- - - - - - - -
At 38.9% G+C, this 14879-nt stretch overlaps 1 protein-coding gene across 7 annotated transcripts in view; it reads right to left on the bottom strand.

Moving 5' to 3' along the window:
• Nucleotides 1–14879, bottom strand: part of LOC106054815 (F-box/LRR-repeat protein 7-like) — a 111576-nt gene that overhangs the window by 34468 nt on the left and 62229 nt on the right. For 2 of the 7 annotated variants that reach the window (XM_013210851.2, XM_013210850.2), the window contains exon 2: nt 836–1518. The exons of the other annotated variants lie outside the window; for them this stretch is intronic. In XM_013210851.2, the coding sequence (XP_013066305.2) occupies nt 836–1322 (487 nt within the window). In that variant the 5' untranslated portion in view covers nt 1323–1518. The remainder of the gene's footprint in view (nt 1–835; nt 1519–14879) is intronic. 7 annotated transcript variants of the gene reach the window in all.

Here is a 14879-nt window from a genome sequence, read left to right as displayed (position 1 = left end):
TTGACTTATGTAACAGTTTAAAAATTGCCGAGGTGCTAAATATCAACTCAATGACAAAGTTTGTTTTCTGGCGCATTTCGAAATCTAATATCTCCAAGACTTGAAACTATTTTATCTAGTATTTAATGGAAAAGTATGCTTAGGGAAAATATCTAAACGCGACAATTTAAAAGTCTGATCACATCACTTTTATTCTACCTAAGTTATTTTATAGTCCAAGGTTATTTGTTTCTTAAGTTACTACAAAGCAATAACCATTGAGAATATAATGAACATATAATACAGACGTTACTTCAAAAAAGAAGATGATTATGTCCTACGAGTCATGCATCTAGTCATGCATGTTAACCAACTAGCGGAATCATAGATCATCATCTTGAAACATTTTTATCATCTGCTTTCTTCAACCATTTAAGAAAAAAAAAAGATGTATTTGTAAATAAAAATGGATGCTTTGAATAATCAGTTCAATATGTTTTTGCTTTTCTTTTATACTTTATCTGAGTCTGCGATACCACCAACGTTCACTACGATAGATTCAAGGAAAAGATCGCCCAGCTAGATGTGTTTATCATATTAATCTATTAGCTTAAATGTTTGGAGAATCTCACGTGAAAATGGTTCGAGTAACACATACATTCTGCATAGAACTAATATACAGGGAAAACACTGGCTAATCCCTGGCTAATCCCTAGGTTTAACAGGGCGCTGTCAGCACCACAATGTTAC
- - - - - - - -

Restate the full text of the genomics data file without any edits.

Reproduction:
At 38.9% G+C, this 14879-nt stretch overlaps 1 protein-coding gene across 7 annotated transcripts in view; it reads right to left on the bottom strand.

Moving 5' to 3' along the window:
• Nucleotides 1–14879, bottom strand: part of LOC106054815 (F-box/LRR-repeat protein 7-like) — a 111576-nt gene that overhangs the window by 34468 nt on the left and 62229 nt on the right. For 2 of the 7 annotated variants that reach the window (XM_013210851.2, XM_013210850.2), the window contains exon 2: nt 836–1518. The exons of the other annotated variants lie outside the window; for them this stretch is intronic. In XM_013210851.2, the coding sequence (XP_013066305.2) occupies nt 836–1322 (487 nt within the window). In that variant the 5' untranslated portion in view covers nt 1323–1518. The remainder of the gene's footprint in view (nt 1–835; nt 1519–14879) is intronic. 7 annotated transcript variants of the gene reach the window in all.

Here is a 14879-nt window from a genome sequence, read left to right as displayed (position 1 = left end):
TTGACTTATGTAACAGTTTAAAAATTGCCGAGGTGCTAAATATCAACTCAATGACAAAGTTTGTTTTCTGGCGCATTTCGAAATCTAATATCTCCAAGACTTGAAACTATTTTATCTAGTATTTAATGGAAAAGTATGCTTAGGGAAAATATCTAAACGCGACAATTTAAAAGTCTGATCACATCACTTTTATTCTACCTAAGTTATTTTATAGTCCAAGGTTATTTGTTTCTTAAGTTACTACAAAGCAATAACCATTGAGAATATAATGAACATATAATACAGACGTTACTTCAAAAAAGAAGATGATTATGTCCTACGAGTCATGCATCTAGTCATGCATGTTAACCAACTAGCGGAATCATAGATCATCATCTTGAAACATTTTTATCATCTGCTTTCTTCAACCATTTAAGAAAAAAAAAAGATGTATTTGTAAATAAAAATGGATGCTTTGAATAATCAGTTCAATATGTTTTTGCTTTTCTTTTATACTTTATCTGAGTCTGCGATACCACCAACGTTCACTACGATAGATTCAAGGAAAAGATCGCCCAGCTAGATGTGTTTATCATATTAATCTATTAGCTTAAATGTTTGGAGAATCTCACGTGAAAATGGTTCGAGTAACACATACATTCTGCATAGAACTAATATACAGGGAAAACACTGGCTAATCCCTGGCTAATCCCTAGGTTTAACAGGGCGCTGTCAGCACCACAATGTTAC